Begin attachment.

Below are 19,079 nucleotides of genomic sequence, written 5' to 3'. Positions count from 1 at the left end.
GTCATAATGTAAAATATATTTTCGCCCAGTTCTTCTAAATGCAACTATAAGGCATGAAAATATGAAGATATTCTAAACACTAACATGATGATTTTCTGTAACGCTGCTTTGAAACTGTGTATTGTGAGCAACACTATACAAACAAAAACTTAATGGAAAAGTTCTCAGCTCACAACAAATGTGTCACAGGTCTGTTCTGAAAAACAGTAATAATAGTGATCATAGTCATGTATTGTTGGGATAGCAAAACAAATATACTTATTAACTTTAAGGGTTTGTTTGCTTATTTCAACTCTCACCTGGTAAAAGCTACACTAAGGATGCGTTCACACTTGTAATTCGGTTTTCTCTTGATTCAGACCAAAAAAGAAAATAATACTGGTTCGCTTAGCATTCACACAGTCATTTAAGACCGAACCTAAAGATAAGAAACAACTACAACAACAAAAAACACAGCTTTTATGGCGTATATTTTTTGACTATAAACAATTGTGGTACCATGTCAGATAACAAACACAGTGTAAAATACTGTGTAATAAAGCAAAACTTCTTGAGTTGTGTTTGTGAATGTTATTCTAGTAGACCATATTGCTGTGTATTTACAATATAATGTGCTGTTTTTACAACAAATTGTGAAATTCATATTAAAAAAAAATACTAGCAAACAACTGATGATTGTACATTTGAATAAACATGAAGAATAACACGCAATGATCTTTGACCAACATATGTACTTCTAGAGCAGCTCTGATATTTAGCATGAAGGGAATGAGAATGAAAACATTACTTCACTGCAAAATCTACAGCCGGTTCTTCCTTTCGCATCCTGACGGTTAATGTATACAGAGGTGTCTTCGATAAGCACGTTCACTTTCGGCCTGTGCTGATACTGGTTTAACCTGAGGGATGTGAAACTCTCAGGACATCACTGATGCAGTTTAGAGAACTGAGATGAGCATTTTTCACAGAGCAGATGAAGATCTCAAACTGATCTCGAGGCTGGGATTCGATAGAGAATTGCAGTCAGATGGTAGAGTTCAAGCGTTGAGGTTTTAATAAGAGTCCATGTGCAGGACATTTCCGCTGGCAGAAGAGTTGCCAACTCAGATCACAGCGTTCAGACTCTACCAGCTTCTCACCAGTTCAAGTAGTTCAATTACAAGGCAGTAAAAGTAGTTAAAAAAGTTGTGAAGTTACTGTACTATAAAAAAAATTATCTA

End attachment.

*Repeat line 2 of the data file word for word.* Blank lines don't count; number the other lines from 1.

GTCATAATGTAAAATATATTTTCGCCCAGTTCTTCTAAATGCAACTATAAGGCATGAAAATATGAAGATATTCTAAACACTAACATGATGATTTTCTGTAACGCTGCTTTGAAACTGTGTATTGTGAGCAACACTATACAAACAAAAACTTAATGGAAAAGTTCTCAGCTCACAACAAATGTGTCACAGGTCTGTTCTGAAAAACAGTAATAATAGTGATCATAGTCATGTATTGTTGGGATAGCAAAACAAATATACTTATTAACTTTAAGGGTTTGTTTGCTTATTTCAACTCTCACCTGGTAAAAGCTACACTAAGGATGCGTTCACACTTGTAATTCGGTTTTCTCTTGATTCAGACCAAAAAAGAAAATAATACTGGTTCGCTTAGCATTCACACAGTCATTTAAGACCGAACCTAAAGATAAGAAACAACTACAACAACAAAAAACACAGCTTTTATGGCGTATATTTTTTGACTATAAACAATTGTGGTACCATGTCAGATAACAAACACAGTGTAAAATACTGTGTAATAAAGCAAAACTTCTTGAGTTGTGTTTGTGAATGTTATTCTAGTAGACCATATTGCTGTGTATTTACAATATAATGTGCTGTTTTTACAACAAATTGTGAAATTCATATTAAAAAAAAATACTAGCAAACAACTGATGATTGTACATTTGAATAAACATGAAGAATAACACGCAATGATCTTTGACCAACATATGTACTTCTAGAGCAGCTCTGATATTTAGCATGAAGGGAATGAGAATGAAAACATTACTTCACTGCAAAATCTACAGCCGGTTCTTCCTTTCGCATCCTGACGGTTAATGTATACAGAGGTGTCTTCGATAAGCACGTTCACTTTCGGCCTGTGCTGATACTGGTTTAACCTGAGGGATGTGAAACTCTCAGGACATCACTGATGCAGTTTAGAGAACTGAGATGAGCATTTTTCACAGAGCAGATGAAGATCTCAAACTGATCTCGAGGCTGGGATTCGATAGAGAATTGCAGTCAGATGGTAGAGTTCAAGCGTTGAGGTTTTAATAAGAGTCCATGTGCAGGACATTTCCGCTGGCAGAAGAGTTGCCAACTCAGATCACAGCGTTCAGACTCTACCAGCTTCTCACCAGTTCAAGTAGTTCAATTACAAGGCAGTAAAAGTAGTTAAAAAAGTTGTGAAGTTACTGTACTATAAAAAAAATTATCTA